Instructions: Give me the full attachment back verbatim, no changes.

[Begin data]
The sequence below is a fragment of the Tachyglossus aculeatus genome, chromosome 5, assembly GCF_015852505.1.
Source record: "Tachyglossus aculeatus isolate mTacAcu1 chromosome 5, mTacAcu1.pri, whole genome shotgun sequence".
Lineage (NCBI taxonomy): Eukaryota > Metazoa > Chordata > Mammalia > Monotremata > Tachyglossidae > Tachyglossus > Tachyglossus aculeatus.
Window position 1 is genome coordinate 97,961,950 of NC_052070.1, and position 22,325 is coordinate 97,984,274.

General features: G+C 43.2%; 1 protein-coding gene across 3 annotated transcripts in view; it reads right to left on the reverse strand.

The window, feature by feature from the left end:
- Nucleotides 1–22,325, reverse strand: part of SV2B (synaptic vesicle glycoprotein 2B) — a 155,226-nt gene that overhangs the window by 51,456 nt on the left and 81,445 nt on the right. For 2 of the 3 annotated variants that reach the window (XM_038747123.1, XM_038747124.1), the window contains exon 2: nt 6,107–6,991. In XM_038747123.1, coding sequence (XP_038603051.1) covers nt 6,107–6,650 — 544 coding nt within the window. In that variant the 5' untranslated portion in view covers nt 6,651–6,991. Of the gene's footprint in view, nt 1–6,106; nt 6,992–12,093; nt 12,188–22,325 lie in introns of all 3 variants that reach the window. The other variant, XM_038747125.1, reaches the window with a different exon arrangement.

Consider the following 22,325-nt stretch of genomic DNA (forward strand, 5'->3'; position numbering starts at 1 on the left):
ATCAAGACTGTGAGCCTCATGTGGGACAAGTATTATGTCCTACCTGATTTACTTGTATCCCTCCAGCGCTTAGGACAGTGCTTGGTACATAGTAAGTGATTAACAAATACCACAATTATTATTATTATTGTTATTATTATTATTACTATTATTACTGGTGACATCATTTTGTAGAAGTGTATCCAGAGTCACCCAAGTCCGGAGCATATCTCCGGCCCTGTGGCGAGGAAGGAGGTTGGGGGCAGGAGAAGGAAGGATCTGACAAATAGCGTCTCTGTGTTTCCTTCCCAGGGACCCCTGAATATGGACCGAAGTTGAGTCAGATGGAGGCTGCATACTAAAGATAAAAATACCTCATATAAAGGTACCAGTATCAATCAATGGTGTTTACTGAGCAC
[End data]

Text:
The sequence below is a fragment of the Tachyglossus aculeatus genome, chromosome 5, assembly GCF_015852505.1.
Source record: "Tachyglossus aculeatus isolate mTacAcu1 chromosome 5, mTacAcu1.pri, whole genome shotgun sequence".
Lineage (NCBI taxonomy): Eukaryota > Metazoa > Chordata > Mammalia > Monotremata > Tachyglossidae > Tachyglossus > Tachyglossus aculeatus.
Window position 1 is genome coordinate 97,961,950 of NC_052070.1, and position 22,325 is coordinate 97,984,274.

General features: G+C 43.2%; 1 protein-coding gene across 3 annotated transcripts in view; it reads right to left on the reverse strand.

The window, feature by feature from the left end:
- Nucleotides 1–22,325, reverse strand: part of SV2B (synaptic vesicle glycoprotein 2B) — a 155,226-nt gene that overhangs the window by 51,456 nt on the left and 81,445 nt on the right. For 2 of the 3 annotated variants that reach the window (XM_038747123.1, XM_038747124.1), the window contains exon 2: nt 6,107–6,991. In XM_038747123.1, coding sequence (XP_038603051.1) covers nt 6,107–6,650 — 544 coding nt within the window. In that variant the 5' untranslated portion in view covers nt 6,651–6,991. Of the gene's footprint in view, nt 1–6,106; nt 6,992–12,093; nt 12,188–22,325 lie in introns of all 3 variants that reach the window. The other variant, XM_038747125.1, reaches the window with a different exon arrangement.

Consider the following 22,325-nt stretch of genomic DNA (forward strand, 5'->3'; position numbering starts at 1 on the left):
ATCAAGACTGTGAGCCTCATGTGGGACAAGTATTATGTCCTACCTGATTTACTTGTATCCCTCCAGCGCTTAGGACAGTGCTTGGTACATAGTAAGTGATTAACAAATACCACAATTATTATTATTATTGTTATTATTATTATTACTATTATTACTGGTGACATCATTTTGTAGAAGTGTATCCAGAGTCACCCAAGTCCGGAGCATATCTCCGGCCCTGTGGCGAGGAAGGAGGTTGGGGGCAGGAGAAGGAAGGATCTGACAAATAGCGTCTCTGTGTTTCCTTCCCAGGGACCCCTGAATATGGACCGAAGTTGAGTCAGATGGAGGCTGCATACTAAAGATAAAAATACCTCATATAAAGGTACCAGTATCAATCAATGGTGTTTACTGAGCAC